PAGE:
Francesco Crosara

Circular Motion

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MUSIC REVIEW BY Music Editor, Udite Udite (Italy)


"I refuse to be labeled as a 'straightahead' musician or a 'fusion' musician," says the resident Italian pianist in Seattle, Francesco Crosara. It's a sentiment widely shared by jazz musicians, even if each takes different paths to reach that point. Crosara, for the part of him, plays both the acoustic piano and the Yamaha MODX-8 synthesizer this engaging and varied program of original music for three different trio formations, two of which with electric bass. He cites the influence of Chick Corea, a mentor and family friend, who once wrote to Crosara: "Francesco, your music is wonderful, always has been. Play what you love and saturate the world with it." Crosara says: "Chick has always been innovative in using different formations in different situations. Some of his groups they featured jazz legends, other young emerging talents, or everything in between. I try to do the same, rather than focus on a single working group, which obviously has the advantages of him but is also a bit limiting. I'm more interested to discover new talents and new sounds, and to the different approaches to music that each musician brings."

Crosara debuted with the quartet's album "Energy" in 1992; His 1999 work "Colors" received four stars from DownBeat. In 2008 he published the beautiful "Notes: Piano Solo Live". His first trio album was "Kurama" in 2009, followed from the live trio album "Concerto" in 2011, for limited distribution in Italy. "Circular Motion" includes fresh reinterpretations of some of these compositions, written over the course of 40 years. The goal was highlight that constant evolution, that "Circular Motion", which occurs when an artist plays for a long time with skills such as Crosara.

The four acoustic songs - "Longing", "Gymnopédie No. 4", "Maktoub" and the title track "Circular Motion" - highlight the double bassist Clipper Anderson's rich timbre and presence and drummer Mark's flexible rhythmic flow and texture Ivester. These are the older musicians, experienced and authoritative in their approach to Crosara's compositions. "Suitable for songs to musicians," says Crosara. "'Longing' simply calls for that big, resonant acoustic double bass, while 'Preludio Flamenco' seeks a similar approach to that of the guitar, which Farko Dosumov uses with the five-piece electric bass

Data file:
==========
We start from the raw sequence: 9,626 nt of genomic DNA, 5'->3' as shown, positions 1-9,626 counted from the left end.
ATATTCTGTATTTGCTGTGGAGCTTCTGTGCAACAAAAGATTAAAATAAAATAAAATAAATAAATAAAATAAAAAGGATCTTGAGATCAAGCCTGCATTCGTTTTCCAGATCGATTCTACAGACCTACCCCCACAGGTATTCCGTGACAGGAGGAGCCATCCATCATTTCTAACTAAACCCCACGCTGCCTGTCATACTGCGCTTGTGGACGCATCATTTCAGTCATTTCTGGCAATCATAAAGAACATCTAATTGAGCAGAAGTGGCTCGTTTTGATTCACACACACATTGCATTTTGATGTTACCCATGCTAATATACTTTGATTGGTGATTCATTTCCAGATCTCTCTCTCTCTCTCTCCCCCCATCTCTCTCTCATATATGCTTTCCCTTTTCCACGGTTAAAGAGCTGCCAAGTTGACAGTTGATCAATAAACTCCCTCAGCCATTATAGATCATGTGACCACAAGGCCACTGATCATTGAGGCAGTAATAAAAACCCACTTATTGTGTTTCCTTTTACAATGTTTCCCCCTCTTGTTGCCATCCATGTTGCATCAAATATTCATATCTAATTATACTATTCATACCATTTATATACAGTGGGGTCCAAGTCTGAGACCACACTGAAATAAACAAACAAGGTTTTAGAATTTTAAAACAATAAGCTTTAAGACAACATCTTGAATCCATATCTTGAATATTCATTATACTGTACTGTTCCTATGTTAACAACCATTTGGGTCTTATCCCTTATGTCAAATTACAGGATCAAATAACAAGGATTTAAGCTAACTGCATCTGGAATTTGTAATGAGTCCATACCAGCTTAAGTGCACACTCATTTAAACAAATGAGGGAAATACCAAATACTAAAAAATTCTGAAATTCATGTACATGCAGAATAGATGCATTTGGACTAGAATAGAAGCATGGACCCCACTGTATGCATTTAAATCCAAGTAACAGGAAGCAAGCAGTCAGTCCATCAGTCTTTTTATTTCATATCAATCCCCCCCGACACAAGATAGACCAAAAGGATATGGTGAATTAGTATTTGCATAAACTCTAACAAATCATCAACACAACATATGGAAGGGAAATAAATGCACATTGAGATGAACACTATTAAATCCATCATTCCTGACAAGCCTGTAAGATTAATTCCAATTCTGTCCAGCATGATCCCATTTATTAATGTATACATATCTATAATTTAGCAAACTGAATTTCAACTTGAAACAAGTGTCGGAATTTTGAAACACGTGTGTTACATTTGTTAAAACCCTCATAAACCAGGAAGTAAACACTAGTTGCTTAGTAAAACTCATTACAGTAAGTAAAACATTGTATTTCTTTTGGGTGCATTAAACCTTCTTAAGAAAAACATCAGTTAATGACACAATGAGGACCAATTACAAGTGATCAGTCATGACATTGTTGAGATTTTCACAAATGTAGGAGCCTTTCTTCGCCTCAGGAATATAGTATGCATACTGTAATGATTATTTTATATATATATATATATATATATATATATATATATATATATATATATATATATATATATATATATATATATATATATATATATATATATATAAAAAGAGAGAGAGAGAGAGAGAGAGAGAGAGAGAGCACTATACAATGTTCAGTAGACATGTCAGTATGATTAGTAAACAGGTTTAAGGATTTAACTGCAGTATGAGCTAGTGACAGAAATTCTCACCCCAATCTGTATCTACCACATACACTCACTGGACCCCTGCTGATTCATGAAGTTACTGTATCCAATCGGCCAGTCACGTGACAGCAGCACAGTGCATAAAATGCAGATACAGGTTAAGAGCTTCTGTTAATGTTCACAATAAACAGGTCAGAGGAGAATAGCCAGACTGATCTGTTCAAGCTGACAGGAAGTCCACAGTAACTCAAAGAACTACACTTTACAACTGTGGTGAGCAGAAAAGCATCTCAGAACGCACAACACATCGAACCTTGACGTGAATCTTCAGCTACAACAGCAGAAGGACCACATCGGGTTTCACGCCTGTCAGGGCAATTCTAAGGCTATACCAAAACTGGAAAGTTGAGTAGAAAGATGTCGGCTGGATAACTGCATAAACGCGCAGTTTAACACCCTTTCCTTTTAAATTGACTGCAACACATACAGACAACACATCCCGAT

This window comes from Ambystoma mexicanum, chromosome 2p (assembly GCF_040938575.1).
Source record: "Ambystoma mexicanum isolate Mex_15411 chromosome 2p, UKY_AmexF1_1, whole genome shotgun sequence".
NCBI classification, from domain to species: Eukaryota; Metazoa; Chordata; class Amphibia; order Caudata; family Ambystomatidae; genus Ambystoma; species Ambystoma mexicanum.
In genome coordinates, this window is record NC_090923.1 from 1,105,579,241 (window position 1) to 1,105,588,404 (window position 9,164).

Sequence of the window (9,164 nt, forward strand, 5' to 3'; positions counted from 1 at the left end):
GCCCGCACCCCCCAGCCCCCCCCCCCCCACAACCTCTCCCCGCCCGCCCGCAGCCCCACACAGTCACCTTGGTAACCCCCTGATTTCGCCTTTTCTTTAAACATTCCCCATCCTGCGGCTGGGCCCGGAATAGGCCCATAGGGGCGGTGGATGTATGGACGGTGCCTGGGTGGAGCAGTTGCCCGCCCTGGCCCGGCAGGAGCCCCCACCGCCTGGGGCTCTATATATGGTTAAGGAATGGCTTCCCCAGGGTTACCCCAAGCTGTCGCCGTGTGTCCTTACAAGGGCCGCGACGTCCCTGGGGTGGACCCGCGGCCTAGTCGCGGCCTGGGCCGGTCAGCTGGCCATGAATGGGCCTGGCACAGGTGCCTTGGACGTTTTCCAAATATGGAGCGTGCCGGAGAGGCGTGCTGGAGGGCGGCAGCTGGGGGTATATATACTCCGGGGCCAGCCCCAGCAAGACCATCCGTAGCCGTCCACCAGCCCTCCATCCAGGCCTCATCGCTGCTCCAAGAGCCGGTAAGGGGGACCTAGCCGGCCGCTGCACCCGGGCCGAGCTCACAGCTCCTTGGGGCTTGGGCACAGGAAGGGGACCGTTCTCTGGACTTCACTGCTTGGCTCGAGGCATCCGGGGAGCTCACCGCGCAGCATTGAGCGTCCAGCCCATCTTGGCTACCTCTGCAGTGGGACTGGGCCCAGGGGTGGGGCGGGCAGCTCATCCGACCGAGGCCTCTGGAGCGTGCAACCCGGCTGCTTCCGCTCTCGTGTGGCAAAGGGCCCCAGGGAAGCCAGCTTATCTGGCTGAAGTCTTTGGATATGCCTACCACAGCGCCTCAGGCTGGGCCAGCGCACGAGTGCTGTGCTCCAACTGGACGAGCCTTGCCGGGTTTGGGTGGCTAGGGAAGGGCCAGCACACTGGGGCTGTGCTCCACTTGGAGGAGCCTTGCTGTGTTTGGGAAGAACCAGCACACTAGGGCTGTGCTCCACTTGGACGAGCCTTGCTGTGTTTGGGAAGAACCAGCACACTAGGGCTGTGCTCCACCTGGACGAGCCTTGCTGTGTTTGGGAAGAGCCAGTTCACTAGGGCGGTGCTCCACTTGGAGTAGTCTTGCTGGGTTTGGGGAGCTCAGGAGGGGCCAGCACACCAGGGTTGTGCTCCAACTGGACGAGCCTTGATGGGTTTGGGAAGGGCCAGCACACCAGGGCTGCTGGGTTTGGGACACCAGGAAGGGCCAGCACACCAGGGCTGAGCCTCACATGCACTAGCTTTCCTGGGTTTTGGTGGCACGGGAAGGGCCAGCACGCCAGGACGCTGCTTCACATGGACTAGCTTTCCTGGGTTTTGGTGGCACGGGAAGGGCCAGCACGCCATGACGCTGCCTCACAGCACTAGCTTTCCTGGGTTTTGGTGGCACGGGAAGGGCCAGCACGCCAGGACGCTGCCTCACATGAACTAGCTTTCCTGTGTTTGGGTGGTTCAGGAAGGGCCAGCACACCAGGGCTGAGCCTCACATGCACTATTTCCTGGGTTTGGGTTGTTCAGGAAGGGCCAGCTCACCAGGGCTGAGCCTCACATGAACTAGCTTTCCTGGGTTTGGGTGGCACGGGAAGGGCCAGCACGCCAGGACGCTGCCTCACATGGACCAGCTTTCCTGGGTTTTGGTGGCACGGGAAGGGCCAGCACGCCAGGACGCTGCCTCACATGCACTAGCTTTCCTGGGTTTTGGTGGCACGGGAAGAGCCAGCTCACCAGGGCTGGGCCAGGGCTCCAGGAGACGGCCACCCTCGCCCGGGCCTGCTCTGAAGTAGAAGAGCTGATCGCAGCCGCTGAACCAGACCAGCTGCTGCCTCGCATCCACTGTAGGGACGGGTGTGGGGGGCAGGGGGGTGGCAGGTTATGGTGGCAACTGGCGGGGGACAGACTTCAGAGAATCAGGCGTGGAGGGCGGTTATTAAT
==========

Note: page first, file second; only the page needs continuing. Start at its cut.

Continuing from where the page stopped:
Dosumov and drummer D'Vonne Lewis, the first rhythm section we hear in "Circular Motion", represent the band of age around 40 years. They bring a fluid, contemporary post-Jaco feel to "Julia's Tango," "Passion," and "One Day Honey, One Day Onions," as well as the Corea and Paco de Luc'a-influenced track, "Preludio Flamenco," mentioned earlier. "Then in the last trio, which has a more world music approach, we have Osama Afifi on bass and Xavier LeCouturier on drums," he says Crosara. "Osama is very different from Farko, much less influenced by Jaco and more in the vein of Stanley Clarke or Anthony Jackson. Xavier is only 24 years old, with a truly monstrous technique. At 24 there is a different perspective on life than at 40 or 60. he IS fascinating how so many things go into playing - age, energy, maturity - and you can expect a different outcome from a musician who has had a lot of life experience, compared to someone who just arrived on the scene."

This "world" trio performs "Kurama" and "Sarava", respectively in the middle and at the end of the program. The first is an evocation of Mount Kurama north of Kyoto, Japan, adapted from a three-movement suite previously registered; the second is a Brazilian-themed farewell, in fact one of Crosara's first compositions (from 1981). "Songs they go through their evolution, like people," reflects the pianist. "In 2019 I took the original form of 'Sarava' after almost 40 years old and I have enriched it with a new rubato section and tight obligatory parts to support each solo. The new version, a true three-part suite, is much more complex, while maintaining the joie de vivre of the original." On both his instruments, Crosara displays a finely crafted vocabulary and a sparkling, attentive touch, blending creatively with his companions in each of the three configurations. He dedicates the album to his mother, the singular jazz singer, producer and presenter Lilian Terry, who passed away shortly before the release of this album. Described by friend ewriter Raul Da Gama as "a peripatetic Italian jazz ambassador," Terry recorded for Soul Note with Tommy Flanagan (1982) and Dizzy Gillespie (1985). She and her son co-led a crisp album in 2003, "Emotions," with the legendary Chicago tenor player Von Freeman, who also played in "Colors". "Vonski was another great mentor.





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